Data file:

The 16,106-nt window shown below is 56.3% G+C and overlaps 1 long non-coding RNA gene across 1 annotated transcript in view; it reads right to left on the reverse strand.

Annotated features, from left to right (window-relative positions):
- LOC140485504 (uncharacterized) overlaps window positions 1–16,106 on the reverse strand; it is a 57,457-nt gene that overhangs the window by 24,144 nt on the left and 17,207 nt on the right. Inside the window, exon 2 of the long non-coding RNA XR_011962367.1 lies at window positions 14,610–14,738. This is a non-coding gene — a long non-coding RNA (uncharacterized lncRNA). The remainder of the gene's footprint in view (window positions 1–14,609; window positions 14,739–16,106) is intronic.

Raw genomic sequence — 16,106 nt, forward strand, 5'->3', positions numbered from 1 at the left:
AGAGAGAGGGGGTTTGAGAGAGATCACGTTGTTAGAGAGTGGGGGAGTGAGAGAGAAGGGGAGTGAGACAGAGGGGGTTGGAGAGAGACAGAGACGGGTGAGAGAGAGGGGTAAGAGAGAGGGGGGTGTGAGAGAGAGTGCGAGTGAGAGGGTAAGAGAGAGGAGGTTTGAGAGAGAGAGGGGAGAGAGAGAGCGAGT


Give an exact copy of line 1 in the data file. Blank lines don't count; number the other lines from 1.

The 16,106-nt window shown below is 56.3% G+C and overlaps 1 long non-coding RNA gene across 1 annotated transcript in view; it reads right to left on the reverse strand.